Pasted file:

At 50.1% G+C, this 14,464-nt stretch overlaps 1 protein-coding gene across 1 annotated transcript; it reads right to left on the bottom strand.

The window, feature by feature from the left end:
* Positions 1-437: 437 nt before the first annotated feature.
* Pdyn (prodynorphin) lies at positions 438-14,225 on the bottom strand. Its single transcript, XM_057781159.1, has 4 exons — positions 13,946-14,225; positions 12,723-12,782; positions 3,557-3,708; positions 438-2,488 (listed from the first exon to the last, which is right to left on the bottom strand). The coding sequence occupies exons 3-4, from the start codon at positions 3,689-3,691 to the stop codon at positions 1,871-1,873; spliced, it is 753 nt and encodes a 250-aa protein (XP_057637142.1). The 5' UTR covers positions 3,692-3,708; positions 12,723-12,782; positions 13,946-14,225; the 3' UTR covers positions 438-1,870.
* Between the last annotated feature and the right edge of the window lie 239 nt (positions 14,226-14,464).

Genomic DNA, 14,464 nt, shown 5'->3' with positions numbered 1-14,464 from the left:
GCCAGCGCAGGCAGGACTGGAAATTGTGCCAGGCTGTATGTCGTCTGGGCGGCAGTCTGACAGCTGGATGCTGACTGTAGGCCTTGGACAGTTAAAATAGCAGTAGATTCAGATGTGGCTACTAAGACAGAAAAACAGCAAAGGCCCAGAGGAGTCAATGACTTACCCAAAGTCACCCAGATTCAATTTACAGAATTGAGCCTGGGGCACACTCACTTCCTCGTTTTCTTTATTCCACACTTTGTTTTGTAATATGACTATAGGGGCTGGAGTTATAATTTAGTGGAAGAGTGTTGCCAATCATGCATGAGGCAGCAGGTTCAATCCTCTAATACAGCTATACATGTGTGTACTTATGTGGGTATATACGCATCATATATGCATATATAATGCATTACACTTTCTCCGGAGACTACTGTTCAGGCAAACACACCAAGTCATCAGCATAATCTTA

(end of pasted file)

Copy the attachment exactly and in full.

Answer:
At 50.1% G+C, this 14,464-nt stretch overlaps 1 protein-coding gene across 1 annotated transcript; it reads right to left on the bottom strand.

The window, feature by feature from the left end:
* Positions 1-437: 437 nt before the first annotated feature.
* Pdyn (prodynorphin) lies at positions 438-14,225 on the bottom strand. Its single transcript, XM_057781159.1, has 4 exons — positions 13,946-14,225; positions 12,723-12,782; positions 3,557-3,708; positions 438-2,488 (listed from the first exon to the last, which is right to left on the bottom strand). The coding sequence occupies exons 3-4, from the start codon at positions 3,689-3,691 to the stop codon at positions 1,871-1,873; spliced, it is 753 nt and encodes a 250-aa protein (XP_057637142.1). The 5' UTR covers positions 3,692-3,708; positions 12,723-12,782; positions 13,946-14,225; the 3' UTR covers positions 438-1,870.
* Between the last annotated feature and the right edge of the window lie 239 nt (positions 14,226-14,464).

Genomic DNA, 14,464 nt, shown 5'->3' with positions numbered 1-14,464 from the left:
GCCAGCGCAGGCAGGACTGGAAATTGTGCCAGGCTGTATGTCGTCTGGGCGGCAGTCTGACAGCTGGATGCTGACTGTAGGCCTTGGACAGTTAAAATAGCAGTAGATTCAGATGTGGCTACTAAGACAGAAAAACAGCAAAGGCCCAGAGGAGTCAATGACTTACCCAAAGTCACCCAGATTCAATTTACAGAATTGAGCCTGGGGCACACTCACTTCCTCGTTTTCTTTATTCCACACTTTGTTTTGTAATATGACTATAGGGGCTGGAGTTATAATTTAGTGGAAGAGTGTTGCCAATCATGCATGAGGCAGCAGGTTCAATCCTCTAATACAGCTATACATGTGTGTACTTATGTGGGTATATACGCATCATATATGCATATATAATGCATTACACTTTCTCCGGAGACTACTGTTCAGGCAAACACACCAAGTCATCAGCATAATCTTA